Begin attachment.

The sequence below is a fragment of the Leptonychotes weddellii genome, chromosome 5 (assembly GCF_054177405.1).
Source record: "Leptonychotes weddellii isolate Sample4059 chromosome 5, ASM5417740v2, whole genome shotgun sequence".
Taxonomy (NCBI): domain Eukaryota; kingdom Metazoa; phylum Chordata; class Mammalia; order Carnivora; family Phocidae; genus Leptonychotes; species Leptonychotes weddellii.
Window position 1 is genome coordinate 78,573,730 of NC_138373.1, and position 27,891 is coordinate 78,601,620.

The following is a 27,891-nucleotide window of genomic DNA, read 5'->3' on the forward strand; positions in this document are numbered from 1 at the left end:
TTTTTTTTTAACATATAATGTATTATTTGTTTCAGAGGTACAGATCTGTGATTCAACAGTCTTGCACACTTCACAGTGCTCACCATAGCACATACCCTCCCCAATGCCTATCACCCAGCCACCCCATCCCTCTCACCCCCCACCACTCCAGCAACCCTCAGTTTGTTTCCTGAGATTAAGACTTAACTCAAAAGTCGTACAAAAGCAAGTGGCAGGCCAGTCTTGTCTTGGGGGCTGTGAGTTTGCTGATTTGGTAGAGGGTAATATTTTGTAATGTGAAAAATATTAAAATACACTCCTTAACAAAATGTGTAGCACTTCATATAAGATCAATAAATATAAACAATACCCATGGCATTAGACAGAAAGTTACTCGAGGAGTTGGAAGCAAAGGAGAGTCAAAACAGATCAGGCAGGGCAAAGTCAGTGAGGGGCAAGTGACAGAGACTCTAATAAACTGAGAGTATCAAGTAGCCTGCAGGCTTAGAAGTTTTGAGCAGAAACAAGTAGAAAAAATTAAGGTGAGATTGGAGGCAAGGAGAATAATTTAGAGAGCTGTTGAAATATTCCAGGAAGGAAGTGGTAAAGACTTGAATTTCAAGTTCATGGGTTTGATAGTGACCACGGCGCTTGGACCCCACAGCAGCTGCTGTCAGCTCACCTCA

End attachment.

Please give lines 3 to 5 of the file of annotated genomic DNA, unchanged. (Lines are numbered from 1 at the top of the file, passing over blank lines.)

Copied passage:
Taxonomy (NCBI): domain Eukaryota; kingdom Metazoa; phylum Chordata; class Mammalia; order Carnivora; family Phocidae; genus Leptonychotes; species Leptonychotes weddellii.
Window position 1 is genome coordinate 78,573,730 of NC_138373.1, and position 27,891 is coordinate 78,601,620.

The following is a 27,891-nucleotide window of genomic DNA, read 5'->3' on the forward strand; positions in this document are numbered from 1 at the left end: